The Diocese of Kaya has already been the target of other attacks and kidnappings, including the March 2019 kidnapping of a priest by the name of Father Joël Yougbaré, who oversaw the parish in Djibo, in the northeastern area of Botogui-Djibo. There is still no news regarding his condition or whereabouts.

Just two months after the Djibo attack, in May 2019, there was another assault in the town of Dablo during which the parish priest, Father Simeon Niampa, and five faithful were killed during the celebration of the Mass.

These kidnappings and the ransom demanded for the release of captives have largely been used to finance the activities of these Islamist groups, with westerners being their primary targets.

Father Luigi Maccalli, a missionary belonging to the Society of African Missions (SMA), was kidnapped in Niger between September 17-18, 2018, and was subsequently transferred to Burkina Faso. He was eventually freed in October 2020 in Mali after a long mediation process.

The night of Feb. 10-11 this year, a minor seminary in eastern Burkina Faso was attacked by unidentified armed jihadists, who burned down two dormitories and a classroom. They also torched one car and stole a second one, and destroyed a crucifix.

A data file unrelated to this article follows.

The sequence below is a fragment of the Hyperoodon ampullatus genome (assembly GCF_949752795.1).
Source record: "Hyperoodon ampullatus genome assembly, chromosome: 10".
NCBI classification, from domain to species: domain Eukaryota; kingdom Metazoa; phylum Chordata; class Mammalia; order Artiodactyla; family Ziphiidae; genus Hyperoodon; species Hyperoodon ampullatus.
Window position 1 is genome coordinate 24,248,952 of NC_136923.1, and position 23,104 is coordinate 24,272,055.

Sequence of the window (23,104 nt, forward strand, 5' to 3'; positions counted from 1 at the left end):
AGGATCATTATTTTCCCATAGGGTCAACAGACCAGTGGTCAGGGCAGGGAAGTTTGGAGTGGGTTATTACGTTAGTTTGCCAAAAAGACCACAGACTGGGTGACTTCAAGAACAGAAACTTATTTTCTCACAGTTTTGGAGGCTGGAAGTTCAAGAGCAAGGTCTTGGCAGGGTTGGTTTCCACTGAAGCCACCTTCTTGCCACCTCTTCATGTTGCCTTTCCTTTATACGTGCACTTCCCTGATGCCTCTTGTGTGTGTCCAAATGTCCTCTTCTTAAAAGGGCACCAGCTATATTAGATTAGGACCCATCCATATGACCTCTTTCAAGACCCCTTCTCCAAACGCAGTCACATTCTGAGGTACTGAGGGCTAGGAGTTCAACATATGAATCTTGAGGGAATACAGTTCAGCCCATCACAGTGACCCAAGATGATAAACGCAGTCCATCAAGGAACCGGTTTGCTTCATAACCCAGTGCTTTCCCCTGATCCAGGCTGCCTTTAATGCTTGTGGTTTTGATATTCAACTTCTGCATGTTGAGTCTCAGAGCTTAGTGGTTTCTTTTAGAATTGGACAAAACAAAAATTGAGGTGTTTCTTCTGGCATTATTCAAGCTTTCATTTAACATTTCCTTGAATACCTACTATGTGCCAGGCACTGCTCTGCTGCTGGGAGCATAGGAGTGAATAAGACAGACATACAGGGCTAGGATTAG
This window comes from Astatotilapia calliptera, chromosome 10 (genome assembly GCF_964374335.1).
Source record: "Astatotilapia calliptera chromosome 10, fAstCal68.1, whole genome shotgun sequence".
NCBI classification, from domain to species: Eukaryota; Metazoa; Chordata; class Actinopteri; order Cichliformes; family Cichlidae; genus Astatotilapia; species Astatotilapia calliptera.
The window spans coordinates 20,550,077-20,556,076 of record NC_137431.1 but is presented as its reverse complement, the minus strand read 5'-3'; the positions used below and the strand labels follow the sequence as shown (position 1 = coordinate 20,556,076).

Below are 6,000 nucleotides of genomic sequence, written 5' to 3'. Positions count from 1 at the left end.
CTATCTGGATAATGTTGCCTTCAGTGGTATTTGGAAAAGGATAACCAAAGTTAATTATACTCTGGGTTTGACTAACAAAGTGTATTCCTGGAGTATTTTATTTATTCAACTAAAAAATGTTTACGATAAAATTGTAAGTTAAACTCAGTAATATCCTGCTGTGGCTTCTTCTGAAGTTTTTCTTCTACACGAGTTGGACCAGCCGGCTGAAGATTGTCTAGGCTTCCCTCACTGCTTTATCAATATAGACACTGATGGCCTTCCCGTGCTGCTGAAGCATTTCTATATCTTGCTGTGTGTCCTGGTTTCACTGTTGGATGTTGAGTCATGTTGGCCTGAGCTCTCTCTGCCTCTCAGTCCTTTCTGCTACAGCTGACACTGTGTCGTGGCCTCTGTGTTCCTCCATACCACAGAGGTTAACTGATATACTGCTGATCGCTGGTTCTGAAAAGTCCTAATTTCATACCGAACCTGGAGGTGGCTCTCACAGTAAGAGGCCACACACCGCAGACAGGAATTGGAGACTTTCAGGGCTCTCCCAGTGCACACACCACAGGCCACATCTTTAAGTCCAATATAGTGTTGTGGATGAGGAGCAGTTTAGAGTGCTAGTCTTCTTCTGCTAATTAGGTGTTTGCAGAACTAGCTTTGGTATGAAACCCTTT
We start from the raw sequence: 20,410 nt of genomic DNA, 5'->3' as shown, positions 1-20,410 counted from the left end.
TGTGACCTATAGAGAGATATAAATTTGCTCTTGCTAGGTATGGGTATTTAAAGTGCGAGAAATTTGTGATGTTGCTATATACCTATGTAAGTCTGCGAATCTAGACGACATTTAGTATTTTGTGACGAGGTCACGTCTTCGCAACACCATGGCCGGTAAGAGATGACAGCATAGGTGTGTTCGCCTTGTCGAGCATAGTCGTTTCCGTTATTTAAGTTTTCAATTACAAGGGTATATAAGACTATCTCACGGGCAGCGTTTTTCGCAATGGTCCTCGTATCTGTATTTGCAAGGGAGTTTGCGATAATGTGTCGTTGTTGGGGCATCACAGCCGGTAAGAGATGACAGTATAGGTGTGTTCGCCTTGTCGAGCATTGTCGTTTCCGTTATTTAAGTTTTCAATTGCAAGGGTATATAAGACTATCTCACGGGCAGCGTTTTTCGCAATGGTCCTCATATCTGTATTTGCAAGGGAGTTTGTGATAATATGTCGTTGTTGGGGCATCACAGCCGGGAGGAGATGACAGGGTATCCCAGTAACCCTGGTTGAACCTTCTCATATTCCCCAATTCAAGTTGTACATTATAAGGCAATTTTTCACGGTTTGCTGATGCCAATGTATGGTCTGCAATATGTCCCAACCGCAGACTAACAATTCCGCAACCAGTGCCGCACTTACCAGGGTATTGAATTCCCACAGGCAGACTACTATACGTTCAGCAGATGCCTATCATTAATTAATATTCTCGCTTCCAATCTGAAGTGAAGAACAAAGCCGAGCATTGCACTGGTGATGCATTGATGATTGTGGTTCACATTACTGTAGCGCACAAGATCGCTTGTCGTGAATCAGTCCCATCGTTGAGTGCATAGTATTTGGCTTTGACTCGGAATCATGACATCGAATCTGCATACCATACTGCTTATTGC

In an April 5 statement released by the Archdiocese of New Orleans regarding Tennyson’s abduction, Sister Ann Lacour, speaking on behalf of the Marianite congregation, said “We first and foremost are praying for Sister Suellen’s safety and for her release from her captives.”

“Let us pray too for all impacted by the actions of this group, particularly our sisters who witnessed the vandalism and kidnapping. We are in touch with governmental leaders who have pledged to keep us informed as they learn more,” she said.

New Orleans Archbishop Gregory Aymond joined in the appeal for Tennyson’s safe return saying, “For many years, Sister Suellen ministered to the people of the Archdiocese of New Orleans with great joy.”

“Today, we express our sadness and shock at her abduction and offer our prayers for her safe return. Please join me in praying for Sister Suellen, the Marianite Sisters of the Holy Cross, and all who know and love her during this difficult time,” he said.

The Archdiocese of New Orleans will provide updates as more information becomes available.

Follow Elise Ann Allen on Twitter: @eliseannallen